“Nothing irks me more than seeing a person’s creativity get shut down,” he continues. “Through my books, I want to help give kids—and grown-up kids—the vocabulary to protect their exploration, in art, writing, and thinking.” It certainly appears his approach is working: not only has The Dot garnered high critical acclaim, it also received the 2004 Christopher Medal, awarded to works that “affirm the highest values of the human spirit.”

Peter H. Reynolds recalls that when he was approached about illustrating Megan McDonald’s Judy Moody—the first in what would become an extremely popular chapter-book series for middle-graders—he jumped at the chance. For one thing, the feisty, independent Judy reminded him of his own daughter, who was eleven years old at the time. “Judy seemed very real to me, compared to fantasy versions of what little girls are like,” he says. What’s more, the story itself—in which a moody Judy struggles to create a Me collage for school—clicked with his own beliefs as an educator about the role a child’s temperament can play in the learning process.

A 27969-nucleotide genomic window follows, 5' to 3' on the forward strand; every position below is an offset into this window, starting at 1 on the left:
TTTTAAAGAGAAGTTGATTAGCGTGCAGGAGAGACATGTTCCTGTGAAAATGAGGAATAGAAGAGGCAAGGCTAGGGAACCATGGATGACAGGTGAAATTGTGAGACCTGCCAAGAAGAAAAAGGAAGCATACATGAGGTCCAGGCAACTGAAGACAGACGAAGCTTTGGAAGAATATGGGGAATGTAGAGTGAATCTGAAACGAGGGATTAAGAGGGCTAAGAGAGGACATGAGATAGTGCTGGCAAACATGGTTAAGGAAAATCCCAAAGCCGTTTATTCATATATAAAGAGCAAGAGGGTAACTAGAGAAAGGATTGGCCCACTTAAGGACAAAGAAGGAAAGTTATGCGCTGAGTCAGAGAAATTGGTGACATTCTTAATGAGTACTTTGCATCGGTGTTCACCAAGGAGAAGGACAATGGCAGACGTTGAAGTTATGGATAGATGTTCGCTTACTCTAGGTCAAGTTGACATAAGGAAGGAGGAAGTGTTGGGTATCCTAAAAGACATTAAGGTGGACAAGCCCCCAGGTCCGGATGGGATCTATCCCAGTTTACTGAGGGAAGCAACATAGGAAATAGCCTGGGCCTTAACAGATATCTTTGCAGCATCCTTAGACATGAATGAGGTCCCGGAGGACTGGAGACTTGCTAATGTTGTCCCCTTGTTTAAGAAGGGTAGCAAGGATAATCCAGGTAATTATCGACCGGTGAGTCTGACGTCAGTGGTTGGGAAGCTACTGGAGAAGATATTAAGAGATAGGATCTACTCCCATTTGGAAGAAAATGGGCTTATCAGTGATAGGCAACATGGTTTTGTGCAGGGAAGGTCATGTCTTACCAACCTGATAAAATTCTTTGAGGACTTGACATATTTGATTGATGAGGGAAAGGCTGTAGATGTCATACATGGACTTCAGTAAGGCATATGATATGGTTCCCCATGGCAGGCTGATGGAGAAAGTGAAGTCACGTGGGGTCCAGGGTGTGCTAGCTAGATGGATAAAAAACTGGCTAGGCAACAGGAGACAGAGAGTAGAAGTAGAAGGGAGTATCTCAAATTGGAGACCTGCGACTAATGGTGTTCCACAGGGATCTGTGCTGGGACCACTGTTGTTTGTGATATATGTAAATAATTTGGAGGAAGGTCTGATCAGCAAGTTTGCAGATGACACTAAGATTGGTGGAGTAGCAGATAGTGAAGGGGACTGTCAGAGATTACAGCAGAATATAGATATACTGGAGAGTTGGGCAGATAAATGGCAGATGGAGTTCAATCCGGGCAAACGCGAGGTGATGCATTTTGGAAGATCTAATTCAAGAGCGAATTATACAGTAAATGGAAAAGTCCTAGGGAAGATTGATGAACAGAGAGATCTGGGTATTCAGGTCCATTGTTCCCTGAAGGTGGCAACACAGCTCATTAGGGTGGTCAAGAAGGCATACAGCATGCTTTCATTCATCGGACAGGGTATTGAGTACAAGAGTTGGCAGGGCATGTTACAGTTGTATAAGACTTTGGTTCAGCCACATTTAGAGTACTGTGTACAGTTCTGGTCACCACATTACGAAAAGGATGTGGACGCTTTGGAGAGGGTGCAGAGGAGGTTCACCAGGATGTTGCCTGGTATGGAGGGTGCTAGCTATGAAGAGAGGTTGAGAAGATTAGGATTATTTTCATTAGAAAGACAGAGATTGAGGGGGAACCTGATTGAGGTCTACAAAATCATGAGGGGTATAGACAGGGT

But it was Judy’s younger “bother,” Stink, who would strike the greatest chord within Peter H. Reynolds. “I’ve fallen in love with the whole cast of characters in the world of Judy Moody, but Stink has always been a favorite of mine. He reminds me of myself growing up: dealing with a sister prone to teasing and bossing around—and having to get creative in order to stand tall beside her.” And now Stink is getting the chance to be heard in his own series also by Megan McDonald— which features the artwork of Peter H. Reynolds that Judy’s fans have grown to love, including comic strips drawn by Stink himself.